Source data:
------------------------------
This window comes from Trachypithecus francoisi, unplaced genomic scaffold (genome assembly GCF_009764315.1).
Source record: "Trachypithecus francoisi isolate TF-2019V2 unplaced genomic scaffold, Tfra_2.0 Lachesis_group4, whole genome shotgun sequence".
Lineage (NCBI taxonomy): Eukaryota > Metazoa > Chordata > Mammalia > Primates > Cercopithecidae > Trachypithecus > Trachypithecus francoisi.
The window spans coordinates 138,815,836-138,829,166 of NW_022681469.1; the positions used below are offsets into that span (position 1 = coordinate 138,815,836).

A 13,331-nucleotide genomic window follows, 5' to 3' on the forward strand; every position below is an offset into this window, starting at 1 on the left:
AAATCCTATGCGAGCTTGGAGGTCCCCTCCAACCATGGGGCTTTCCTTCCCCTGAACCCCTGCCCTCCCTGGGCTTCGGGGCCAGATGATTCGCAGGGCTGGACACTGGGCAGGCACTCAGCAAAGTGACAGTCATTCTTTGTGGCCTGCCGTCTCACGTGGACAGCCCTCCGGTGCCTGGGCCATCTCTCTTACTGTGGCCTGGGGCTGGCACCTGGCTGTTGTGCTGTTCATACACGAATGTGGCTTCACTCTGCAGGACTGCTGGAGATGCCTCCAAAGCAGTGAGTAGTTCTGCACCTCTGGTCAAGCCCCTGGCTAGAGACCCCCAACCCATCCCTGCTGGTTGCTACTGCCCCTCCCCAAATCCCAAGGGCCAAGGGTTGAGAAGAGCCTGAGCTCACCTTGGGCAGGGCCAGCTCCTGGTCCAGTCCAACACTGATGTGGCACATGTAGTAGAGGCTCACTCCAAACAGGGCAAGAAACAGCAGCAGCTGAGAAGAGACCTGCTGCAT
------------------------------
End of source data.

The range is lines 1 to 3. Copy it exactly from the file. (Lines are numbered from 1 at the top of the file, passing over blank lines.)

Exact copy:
This window comes from Trachypithecus francoisi, unplaced genomic scaffold (genome assembly GCF_009764315.1).
Source record: "Trachypithecus francoisi isolate TF-2019V2 unplaced genomic scaffold, Tfra_2.0 Lachesis_group4, whole genome shotgun sequence".
Lineage (NCBI taxonomy): Eukaryota > Metazoa > Chordata > Mammalia > Primates > Cercopithecidae > Trachypithecus > Trachypithecus francoisi.